• Photo memorabilia (On This Day)
    Cloning: Timehop, Dropbox, Google Drive, iPhone camera (on box?)

The Pattern


  • Quidsi of Diapers.com
  • Something contra Blue Apron


  • Instagram
  • WhatsApp
  • Something contra Snap’s Snapchat.

Google Alphabet

  • Waze for (Google) Maps
  • Something contra Snap’s Snapchat.



  • an app
  • cloned by Facebook


  • an app
    • casual small-group chat by video.
    • Like, but different
      • Meerkat
      • (Google) Hangouts
      • “everyone” has a teen-focused group chat.…
    • Cultures (both)
    • The promotion page uses Flash.
      <snide>Are you kidding me?  In 2017?</snide>
    • Something about a kerfluffle with a change in the Terms & Conditions (T&C)
  • Launched
    • 2016-02.
    • as Life on Air Inc.; renamed Houseparty
  • Location
    • San Francisco, CA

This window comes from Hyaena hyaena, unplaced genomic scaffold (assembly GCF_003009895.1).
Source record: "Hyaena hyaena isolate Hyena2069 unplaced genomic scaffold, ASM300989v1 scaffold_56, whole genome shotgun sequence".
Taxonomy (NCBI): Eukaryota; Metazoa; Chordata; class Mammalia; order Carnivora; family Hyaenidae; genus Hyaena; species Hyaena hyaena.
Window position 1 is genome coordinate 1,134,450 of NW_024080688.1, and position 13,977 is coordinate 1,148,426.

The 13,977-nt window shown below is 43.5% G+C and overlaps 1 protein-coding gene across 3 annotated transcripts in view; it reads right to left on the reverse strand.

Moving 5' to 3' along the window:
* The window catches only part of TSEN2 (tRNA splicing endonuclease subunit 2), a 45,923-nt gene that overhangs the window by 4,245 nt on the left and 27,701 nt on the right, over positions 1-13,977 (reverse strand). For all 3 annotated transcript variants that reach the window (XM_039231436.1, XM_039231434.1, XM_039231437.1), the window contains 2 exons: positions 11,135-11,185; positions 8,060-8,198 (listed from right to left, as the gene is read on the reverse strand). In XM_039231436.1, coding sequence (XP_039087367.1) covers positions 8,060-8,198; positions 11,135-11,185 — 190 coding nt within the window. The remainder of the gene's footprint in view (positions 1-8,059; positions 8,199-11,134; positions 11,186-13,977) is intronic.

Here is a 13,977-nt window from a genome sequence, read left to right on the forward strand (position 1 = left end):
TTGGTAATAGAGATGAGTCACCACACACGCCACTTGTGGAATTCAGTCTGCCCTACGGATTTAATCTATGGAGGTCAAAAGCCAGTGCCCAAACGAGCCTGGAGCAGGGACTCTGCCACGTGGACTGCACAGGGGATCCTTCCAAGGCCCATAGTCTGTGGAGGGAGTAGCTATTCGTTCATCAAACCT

• Some warehouse; around SOMA
  • Founders
    • Ben Rubin,
      • age 29
    • Sima Sistani
      • age 38
    • Itai Danino
      • exists
  • Funders
    • Greylock Partners

      • Josh Elman, with board representation
    • Sequoia

      • Mike Vernal, with board representation
      • $50M
      • 2016?
  • Staff
    • Employees
      • 25
      • “30% increase” since “then” in 2016.
    • Kinshuk Mishra
      • vice president of engineering, Houseparty
      • ex-Spotify AB
      • hired 2016


  • “Don’t be too proud to copy” attributed to Mark Zuckerberg, Facebook via a leaked memo; in The Wall Street Journal (WSJ).

Attributed to The Washington Post.

  • <quote>acebook is able to glean detailed insights about what consumers are doing when they are not using the social network’s family of apps, which includes Facebook, Messenger, WhatsApp and Instagram</quote>